2019-09-28 13:41:15

The tax code at both the federal and state level continues to change.

Most recently the 2017 Tax Cuts and Jobs Act contained significant changes in a number of features of the federal tax code. Overall the majority of taxpayers experienced lower taxes as a result.

Small business owners gained some significant tax advantages with these new tax laws. Many of these tax code changes have created a situation whereby a taxpayer with income from a small business enjoys significant tax advantages over a similar income taxpayer that earns their income through a job that is reported on their W-2 form from their employer.

The small business income deduction feature of the Tax Cuts and Jobs Act came into effect for the 2018 tax year. This deduction allows many small business owners to effectively deduct 20% of the profit from the business in computing their taxable income for the owner.

As such, a small business owner ends up only paying tax on 80% of their business income rather than 100% of their business income. This represents a tremendous tax savings.

Schedule C income as well as pass through income from S corporations and partnerships generally qualify for this deduction.

This deduction amount ultimately depends on the taxpayer’s total taxable income, which also includes wages, interest, dividends, capital gains, and other income as well as the income generated by the business.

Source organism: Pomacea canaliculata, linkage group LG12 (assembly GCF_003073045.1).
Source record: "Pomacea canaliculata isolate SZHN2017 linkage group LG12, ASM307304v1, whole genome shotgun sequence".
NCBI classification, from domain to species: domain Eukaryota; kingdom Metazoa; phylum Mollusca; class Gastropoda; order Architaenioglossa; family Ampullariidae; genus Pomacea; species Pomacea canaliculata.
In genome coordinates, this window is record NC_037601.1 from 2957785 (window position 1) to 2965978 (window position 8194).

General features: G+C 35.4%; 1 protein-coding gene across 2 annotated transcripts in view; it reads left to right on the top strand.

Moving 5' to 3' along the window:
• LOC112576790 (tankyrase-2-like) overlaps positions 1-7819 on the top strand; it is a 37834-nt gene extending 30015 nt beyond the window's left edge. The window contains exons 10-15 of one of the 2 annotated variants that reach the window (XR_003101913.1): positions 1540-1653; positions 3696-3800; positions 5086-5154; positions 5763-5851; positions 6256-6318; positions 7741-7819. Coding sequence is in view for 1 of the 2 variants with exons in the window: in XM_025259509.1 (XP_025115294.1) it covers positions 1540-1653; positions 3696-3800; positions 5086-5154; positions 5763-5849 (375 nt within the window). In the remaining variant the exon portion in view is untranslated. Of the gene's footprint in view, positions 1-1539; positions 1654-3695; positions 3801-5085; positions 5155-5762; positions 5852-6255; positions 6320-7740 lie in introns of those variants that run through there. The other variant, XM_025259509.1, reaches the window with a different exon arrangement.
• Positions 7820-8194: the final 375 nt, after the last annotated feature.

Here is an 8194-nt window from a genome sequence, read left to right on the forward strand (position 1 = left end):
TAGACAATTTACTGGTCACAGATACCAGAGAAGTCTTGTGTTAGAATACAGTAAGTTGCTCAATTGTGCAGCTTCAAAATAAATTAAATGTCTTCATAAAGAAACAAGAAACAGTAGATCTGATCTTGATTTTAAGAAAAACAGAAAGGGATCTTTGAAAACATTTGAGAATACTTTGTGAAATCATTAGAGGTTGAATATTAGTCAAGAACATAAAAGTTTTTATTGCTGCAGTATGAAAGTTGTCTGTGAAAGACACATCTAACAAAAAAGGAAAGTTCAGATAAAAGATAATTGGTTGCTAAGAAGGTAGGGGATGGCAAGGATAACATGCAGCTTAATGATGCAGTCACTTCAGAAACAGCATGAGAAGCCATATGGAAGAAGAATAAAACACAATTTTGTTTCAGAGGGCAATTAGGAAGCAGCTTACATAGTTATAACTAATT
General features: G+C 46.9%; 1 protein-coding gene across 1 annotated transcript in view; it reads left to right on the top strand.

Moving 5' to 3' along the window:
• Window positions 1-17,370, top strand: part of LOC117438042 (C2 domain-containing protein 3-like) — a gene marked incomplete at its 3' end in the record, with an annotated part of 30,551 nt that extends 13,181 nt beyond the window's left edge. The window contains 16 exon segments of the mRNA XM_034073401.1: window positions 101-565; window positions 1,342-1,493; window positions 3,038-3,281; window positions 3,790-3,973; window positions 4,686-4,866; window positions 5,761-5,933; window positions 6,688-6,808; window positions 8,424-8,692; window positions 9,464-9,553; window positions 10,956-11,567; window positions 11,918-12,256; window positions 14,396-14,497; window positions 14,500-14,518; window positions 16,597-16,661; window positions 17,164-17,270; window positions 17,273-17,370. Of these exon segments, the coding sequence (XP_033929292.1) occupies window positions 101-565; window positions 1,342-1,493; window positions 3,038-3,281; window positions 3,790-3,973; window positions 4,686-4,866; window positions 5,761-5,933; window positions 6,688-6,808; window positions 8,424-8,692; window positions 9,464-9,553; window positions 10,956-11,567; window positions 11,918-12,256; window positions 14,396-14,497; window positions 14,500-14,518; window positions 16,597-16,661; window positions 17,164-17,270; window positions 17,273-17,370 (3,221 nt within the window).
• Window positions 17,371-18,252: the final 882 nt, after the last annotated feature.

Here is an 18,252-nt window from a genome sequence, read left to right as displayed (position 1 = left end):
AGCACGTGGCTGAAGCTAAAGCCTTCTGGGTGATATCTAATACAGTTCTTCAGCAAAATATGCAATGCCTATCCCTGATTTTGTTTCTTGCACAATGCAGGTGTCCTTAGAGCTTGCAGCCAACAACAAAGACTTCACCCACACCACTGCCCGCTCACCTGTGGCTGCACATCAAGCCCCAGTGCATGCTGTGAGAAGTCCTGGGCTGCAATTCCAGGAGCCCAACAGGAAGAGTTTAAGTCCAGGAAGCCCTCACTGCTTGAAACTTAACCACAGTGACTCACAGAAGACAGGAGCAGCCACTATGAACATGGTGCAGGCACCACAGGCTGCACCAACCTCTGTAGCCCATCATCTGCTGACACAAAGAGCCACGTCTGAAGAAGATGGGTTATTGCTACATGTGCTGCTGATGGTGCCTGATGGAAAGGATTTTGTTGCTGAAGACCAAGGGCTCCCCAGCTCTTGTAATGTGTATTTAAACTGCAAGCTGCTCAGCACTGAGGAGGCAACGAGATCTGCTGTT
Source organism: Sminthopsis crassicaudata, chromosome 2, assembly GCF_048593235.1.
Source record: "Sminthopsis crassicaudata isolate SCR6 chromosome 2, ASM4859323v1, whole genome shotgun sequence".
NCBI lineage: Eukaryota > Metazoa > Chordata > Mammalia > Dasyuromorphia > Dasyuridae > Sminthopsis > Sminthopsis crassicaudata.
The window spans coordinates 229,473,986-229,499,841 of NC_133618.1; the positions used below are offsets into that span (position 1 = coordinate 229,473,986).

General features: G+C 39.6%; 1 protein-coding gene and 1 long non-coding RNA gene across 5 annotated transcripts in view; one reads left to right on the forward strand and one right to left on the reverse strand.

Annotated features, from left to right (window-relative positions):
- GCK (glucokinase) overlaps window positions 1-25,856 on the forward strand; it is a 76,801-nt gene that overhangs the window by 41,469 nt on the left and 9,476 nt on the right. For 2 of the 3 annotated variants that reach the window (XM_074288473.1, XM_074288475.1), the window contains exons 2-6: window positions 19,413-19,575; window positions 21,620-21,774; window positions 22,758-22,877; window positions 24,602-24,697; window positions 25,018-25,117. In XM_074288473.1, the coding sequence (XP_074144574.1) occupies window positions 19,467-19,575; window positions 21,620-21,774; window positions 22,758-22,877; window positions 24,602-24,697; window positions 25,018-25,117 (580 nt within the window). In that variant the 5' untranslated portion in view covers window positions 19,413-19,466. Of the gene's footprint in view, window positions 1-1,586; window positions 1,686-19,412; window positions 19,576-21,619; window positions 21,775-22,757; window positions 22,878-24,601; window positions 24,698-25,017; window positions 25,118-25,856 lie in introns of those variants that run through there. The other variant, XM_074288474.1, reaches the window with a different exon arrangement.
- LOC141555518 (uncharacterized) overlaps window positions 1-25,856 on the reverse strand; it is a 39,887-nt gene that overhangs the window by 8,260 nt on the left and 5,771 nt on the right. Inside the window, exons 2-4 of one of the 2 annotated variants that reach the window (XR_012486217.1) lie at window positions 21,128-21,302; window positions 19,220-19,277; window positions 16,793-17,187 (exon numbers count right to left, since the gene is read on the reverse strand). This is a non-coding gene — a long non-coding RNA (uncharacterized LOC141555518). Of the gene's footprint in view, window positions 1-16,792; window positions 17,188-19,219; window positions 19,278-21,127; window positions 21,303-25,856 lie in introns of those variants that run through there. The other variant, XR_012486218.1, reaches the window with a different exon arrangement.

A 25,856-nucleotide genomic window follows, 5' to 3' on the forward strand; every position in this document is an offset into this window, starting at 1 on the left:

Once the taxable income exceeds $157,500 for a single taxpayer or $315,000 for a married taxpayer filing a joint return, then the calculation of the deduction becomes more involved. Above this threshold the type of business also becomes a factor in determining the actual amount of the deduction.

At all income levels below those figures the deduction is 20% of either taxable income or the Qualifying Business income, whichever is the lower figure.

At income levels above those figures, the deduction may be limited for deemed specified services businesses.

The 2017 Tax Cuts and Jobs Act eliminated the ability to deduct out-of-pocket business expenses for employees. This negatively impacts those employees that may incur costs necessary related to their employment that were previously deductible.

On the other hand, if a self-employed individual or small business owner incurred these same types of expenses they would be able to deduct these through the business as a necessary and proper business deduction. From cell phone usage, to business use of automobiles, to professional dues and subscriptions, this can amount to a significant amount of money that can be deducted by a small business owner, but cannot be deducted by an employee.

Ohio also has even more significant tax advantages.

Known as the Ohio small business income deduction, this deduction allows for qualifying business owners to exempt the first $250,000 of business income from state taxation. All business income in excess of this $250,000 figure is taxed at the reduced Ohio state tax rate of 3.0%. This includes both W-2 wages and net income from pass through entities.

Self-employed taxpayers reporting their income on Schedule C as well as taxpayers who own a partnership or S corporation qualify for this substantial tax-savings opportunity.

The recent changes in the tax laws may make it more enticing for a taxpayer to own their own business. For most taxpayers if they had the same income levels the self-employed taxpayer would pay significantly lower income taxes overall than the traditionally employed taxpayer counterpart.

With the economy still going strong and unemployment continuing to remain at record lows combined with these reduced tax rates for the self-employed, it may be time to consider going into business for yourself.



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